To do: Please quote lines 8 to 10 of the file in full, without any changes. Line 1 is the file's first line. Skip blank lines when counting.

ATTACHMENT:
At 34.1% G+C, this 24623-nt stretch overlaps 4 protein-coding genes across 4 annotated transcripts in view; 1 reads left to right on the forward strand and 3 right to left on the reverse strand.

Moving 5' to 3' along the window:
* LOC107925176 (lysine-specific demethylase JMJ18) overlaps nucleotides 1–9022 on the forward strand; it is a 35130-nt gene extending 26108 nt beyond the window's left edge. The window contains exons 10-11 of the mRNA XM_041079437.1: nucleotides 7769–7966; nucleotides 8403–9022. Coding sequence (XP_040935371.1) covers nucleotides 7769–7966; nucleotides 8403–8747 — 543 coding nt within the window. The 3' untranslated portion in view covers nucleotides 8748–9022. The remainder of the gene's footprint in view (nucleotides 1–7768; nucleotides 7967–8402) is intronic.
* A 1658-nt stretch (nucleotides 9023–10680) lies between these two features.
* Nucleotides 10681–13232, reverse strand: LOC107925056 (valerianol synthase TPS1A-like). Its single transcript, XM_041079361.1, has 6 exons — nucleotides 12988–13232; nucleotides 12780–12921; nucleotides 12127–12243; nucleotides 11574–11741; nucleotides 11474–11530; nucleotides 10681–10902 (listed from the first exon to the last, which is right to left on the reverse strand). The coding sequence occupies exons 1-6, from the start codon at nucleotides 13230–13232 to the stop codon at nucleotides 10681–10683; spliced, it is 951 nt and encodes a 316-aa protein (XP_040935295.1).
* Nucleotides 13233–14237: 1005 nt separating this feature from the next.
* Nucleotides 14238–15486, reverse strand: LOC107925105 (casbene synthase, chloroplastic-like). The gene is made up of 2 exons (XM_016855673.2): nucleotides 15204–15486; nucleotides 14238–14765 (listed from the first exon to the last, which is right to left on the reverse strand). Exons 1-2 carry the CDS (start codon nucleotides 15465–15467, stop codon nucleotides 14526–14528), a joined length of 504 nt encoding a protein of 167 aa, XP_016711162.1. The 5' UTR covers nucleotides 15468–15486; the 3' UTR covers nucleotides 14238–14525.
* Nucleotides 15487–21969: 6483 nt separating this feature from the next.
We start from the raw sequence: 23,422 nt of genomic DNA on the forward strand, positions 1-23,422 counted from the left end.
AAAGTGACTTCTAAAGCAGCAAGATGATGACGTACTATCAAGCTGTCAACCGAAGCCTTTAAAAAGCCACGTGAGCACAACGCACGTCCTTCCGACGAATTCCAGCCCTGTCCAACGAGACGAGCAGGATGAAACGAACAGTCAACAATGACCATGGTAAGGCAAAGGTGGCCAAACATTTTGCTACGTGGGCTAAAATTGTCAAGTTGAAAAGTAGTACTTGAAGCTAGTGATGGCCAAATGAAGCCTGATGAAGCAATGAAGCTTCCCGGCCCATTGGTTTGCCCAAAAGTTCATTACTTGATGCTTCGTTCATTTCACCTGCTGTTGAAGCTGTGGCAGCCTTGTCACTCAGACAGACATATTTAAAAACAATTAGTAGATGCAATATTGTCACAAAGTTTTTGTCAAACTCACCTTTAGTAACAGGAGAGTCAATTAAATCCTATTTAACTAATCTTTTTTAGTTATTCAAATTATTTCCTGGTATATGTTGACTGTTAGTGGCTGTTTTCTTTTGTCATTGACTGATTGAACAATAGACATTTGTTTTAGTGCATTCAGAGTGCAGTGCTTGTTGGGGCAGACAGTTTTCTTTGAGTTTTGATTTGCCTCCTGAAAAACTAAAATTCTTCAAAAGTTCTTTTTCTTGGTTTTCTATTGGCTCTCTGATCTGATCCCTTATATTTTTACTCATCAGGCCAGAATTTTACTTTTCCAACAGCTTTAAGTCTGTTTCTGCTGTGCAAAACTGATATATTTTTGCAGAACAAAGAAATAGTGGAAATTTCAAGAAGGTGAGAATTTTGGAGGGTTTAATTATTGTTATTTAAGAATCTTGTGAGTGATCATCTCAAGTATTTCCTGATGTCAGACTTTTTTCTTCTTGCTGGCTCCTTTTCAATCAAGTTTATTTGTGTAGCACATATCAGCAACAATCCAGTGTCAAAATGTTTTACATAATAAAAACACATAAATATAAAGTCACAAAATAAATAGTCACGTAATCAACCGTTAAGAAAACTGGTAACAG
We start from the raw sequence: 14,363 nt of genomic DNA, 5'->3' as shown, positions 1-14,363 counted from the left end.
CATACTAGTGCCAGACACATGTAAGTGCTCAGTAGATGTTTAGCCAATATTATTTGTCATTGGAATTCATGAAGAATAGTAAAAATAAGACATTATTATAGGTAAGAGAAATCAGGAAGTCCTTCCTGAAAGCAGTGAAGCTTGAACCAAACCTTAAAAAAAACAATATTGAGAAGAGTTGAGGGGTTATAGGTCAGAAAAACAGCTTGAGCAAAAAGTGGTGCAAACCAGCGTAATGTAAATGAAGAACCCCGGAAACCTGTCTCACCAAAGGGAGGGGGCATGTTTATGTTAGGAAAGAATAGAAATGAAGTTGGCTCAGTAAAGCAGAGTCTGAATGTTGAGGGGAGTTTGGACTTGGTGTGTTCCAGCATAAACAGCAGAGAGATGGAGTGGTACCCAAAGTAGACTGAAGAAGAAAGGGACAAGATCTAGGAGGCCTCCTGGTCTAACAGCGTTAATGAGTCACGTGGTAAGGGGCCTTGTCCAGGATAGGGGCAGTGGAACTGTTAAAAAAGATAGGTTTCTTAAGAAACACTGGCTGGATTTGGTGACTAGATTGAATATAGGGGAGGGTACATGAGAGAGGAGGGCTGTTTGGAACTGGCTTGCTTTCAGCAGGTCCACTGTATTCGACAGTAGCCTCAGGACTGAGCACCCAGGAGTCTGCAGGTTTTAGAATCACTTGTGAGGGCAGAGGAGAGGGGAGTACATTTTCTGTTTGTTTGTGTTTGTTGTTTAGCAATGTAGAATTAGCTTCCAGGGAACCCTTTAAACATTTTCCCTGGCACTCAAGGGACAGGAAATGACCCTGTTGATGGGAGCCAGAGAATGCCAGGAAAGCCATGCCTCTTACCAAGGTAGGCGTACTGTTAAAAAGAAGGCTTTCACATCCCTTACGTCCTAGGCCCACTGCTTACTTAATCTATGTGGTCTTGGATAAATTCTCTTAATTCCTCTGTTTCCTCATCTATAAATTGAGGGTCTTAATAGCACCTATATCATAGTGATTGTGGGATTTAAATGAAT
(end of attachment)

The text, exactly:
* Nucleotides 15487–21969: 6483 nt separating this feature from the next.
We start from the raw sequence: 23,422 nt of genomic DNA on the forward strand, positions 1-23,422 counted from the left end.
AAAGTGACTTCTAAAGCAGCAAGATGATGACGTACTATCAAGCTGTCAACCGAAGCCTTTAAAAAGCCACGTGAGCACAACGCACGTCCTTCCGACGAATTCCAGCCCTGTCCAACGAGACGAGCAGGATGAAACGAACAGTCAACAATGACCATGGTAAGGCAAAGGTGGCCAAACATTTTGCTACGTGGGCTAAAATTGTCAAGTTGAAAAGTAGTACTTGAAGCTAGTGATGGCCAAATGAAGCCTGATGAAGCAATGAAGCTTCCCGGCCCATTGGTTTGCCCAAAAGTTCATTACTTGATGCTTCGTTCATTTCACCTGCTGTTGAAGCTGTGGCAGCCTTGTCACTCAGACAGACATATTTAAAAACAATTAGTAGATGCAATATTGTCACAAAGTTTTTGTCAAACTCACCTTTAGTAACAGGAGAGTCAATTAAATCCTATTTAACTAATCTTTTTTAGTTATTCAAATTATTTCCTGGTATATGTTGACTGTTAGTGGCTGTTTTCTTTTGTCATTGACTGATTGAACAATAGACATTTGTTTTAGTGCATTCAGAGTGCAGTGCTTGTTGGGGCAGACAGTTTTCTTTGAGTTTTGATTTGCCTCCTGAAAAACTAAAATTCTTCAAAAGTTCTTTTTCTTGGTTTTCTATTGGCTCTCTGATCTGATCCCTTATATTTTTACTCATCAGGCCAGAATTTTACTTTTCCAACAGCTTTAAGTCTGTTTCTGCTGTGCAAAACTGATATATTTTTGCAGAACAAAGAAATAGTGGAAATTTCAAGAAGGTGAGAATTTTGGAGGGTTTAATTATTGTTATTTAAGAATCTTGTGAGTGATCATCTCAAGTATTTCCTGATGTCAGACTTTTTTCTTCTTGCTGGCTCCTTTTCAATCAAGTTTATTTGTGTAGCACATATCAGCAACAATCCAGTGTCAAAATGTTTTACATAATAAAAACACATAAATATAAAGTCACAAAATAAATAGTCACGTAATCAACCGTTAAGAAAACTGGTAACAG